But the transformation meant some companies falling by the wayside. “Some have been able to really accelerate innovation during the crisis, but we have also seen other industries and companies that weren’t able to do that and were hit really hard,” said Anderson. “We see that globally and within our own customer base. We forget that not every business has been online. There is this long tail of businesses who don’t operate that way; they haven’t had to. Not just mom’n’pop shops, but we’ve even seen major consultancy firms, which did most of their business face-to-face, needing to figure out an online set-up. That’s the story of the year: the last breath of long-tail businesses that weren’t online are now online.”
Sales down, marketing up
“We certainly saw sales pause across not just HubSpot but all industries,” Anderson continued. “The world took a collective breath. What we were surprised by was that we saw marketing activity really rise. We saw huge records being broken in terms of website traffic, not just to our site but to our customers’ sites. We saw giant leaps in engagement with our free educational materials. We saw email open rates go up, and we also saw big spikes in website chat for our customers.” These observations were based on HubSpots’ 70,000-plus customer base.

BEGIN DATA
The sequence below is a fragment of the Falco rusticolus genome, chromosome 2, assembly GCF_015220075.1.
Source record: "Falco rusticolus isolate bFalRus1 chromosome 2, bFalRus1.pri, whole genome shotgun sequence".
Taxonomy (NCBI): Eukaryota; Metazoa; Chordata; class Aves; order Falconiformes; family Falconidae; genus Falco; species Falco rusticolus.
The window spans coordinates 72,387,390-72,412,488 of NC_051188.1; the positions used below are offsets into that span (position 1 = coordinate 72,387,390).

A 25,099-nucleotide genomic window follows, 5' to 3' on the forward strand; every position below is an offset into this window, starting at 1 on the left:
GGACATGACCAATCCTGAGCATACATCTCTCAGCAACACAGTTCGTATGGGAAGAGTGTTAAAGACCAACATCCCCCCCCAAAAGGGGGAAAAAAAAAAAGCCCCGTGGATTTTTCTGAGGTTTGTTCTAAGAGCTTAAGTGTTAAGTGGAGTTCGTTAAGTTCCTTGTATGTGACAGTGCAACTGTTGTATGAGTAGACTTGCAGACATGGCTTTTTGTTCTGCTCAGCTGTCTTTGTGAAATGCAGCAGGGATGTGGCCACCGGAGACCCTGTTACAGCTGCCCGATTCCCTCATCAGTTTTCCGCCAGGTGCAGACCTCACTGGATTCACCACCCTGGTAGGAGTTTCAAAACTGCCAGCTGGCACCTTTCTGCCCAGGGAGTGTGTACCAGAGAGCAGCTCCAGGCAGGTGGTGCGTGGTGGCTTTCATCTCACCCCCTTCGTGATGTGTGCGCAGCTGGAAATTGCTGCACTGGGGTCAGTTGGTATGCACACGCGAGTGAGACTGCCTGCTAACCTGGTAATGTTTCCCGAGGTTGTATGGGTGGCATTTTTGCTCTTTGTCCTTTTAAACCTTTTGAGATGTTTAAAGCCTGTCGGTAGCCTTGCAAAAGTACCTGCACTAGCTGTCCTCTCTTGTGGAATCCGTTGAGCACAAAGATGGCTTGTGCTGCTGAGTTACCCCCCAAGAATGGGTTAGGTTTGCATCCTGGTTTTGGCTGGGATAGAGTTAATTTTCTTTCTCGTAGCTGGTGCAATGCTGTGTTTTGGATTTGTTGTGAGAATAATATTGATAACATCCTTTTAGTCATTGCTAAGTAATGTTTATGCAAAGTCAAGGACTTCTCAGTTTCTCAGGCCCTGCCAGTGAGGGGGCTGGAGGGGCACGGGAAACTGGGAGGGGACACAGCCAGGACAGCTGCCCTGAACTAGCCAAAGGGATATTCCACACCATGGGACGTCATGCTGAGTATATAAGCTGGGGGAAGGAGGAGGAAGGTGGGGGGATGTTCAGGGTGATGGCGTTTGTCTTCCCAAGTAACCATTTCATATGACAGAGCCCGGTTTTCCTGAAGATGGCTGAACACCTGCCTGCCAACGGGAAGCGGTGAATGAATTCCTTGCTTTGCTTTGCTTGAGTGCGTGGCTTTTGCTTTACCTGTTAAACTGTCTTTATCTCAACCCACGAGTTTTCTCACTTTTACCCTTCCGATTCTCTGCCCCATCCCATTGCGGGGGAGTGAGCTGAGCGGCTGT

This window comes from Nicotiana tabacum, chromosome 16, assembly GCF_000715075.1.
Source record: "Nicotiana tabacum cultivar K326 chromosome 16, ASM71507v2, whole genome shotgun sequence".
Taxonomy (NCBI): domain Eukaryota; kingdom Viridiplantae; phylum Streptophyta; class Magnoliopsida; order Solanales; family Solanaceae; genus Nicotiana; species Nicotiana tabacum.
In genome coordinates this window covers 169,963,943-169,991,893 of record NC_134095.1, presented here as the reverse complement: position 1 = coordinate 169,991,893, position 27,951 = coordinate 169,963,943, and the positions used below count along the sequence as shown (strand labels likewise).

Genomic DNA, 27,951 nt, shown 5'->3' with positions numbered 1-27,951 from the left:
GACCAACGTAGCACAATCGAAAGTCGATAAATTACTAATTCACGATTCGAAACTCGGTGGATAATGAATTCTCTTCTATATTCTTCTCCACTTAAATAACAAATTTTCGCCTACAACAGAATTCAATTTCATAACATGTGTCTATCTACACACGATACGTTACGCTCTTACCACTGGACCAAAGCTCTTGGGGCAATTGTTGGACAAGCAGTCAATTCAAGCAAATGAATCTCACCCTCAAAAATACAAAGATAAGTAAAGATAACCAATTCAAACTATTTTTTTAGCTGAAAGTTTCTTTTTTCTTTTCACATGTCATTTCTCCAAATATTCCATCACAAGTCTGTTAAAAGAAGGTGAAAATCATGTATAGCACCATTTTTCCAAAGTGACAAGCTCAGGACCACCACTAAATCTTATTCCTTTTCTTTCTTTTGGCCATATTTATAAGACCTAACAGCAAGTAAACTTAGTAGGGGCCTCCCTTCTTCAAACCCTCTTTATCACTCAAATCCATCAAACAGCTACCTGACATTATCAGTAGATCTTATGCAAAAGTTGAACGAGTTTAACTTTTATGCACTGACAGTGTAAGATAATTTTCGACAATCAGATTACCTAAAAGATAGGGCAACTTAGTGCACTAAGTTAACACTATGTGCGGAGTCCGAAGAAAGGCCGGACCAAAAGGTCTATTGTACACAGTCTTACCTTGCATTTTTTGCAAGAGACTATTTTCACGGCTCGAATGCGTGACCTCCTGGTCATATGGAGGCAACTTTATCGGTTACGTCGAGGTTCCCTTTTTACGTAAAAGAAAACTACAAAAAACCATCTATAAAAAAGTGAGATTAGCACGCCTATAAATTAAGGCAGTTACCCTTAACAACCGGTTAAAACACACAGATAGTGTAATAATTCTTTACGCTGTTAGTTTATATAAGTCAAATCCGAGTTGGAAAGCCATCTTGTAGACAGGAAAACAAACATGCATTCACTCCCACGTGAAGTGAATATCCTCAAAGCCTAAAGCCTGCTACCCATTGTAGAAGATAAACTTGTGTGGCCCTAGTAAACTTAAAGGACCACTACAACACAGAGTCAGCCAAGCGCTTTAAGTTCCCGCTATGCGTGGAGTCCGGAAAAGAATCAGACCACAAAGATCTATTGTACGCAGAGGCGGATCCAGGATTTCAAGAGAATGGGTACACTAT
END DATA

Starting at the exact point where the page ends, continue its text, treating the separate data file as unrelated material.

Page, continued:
“That dichotomy between sales slowing down and marketing having a ton of engagement created the tenor of the summer,” Anderson said. “The fear was that customers would just go away – but that didn’t happen. What happened was they went home, for sure, but then they reached out. They consumed content. They were engaged in different ways, but certainly engaged. Companies that have been able to adapt to that, and learn from that interest, and change their content strategy a bit to match it, have done okay and in some cases well.”
In B2B, the trajectory for sales has been dependent on what is being sold. “I look at sales and martech vendors, and what’s selling are things that have impact right now,” said Rosenberg. “It’s not surprising. Big long-term decisions aren’t really happening. People are making fast, pay-me-right-now decisions. That’s where we’re seeing sales and martech vendors hitting their numbers, doing really well.”
The whole process has speeded up. “Buying cycles have been faster, with fewer decision makers. There are people who are buying and people who are not; it’s binary, there’s no middle ground. Those that are buying are making top-down decisions to transform, and they’re doing it really quickly.”
Going forward expect successful B2B go-to-market strategies to be attuned to rapid change. “That was already happening,” he said, “but the rate has been accelerated in a way that was really extraordinary. Everything changed in a second. You blinked. It’s hard to know what will happen a day from now, so what you build going forward from a strategy, people, process and technology perspective has to be virtual and agile.”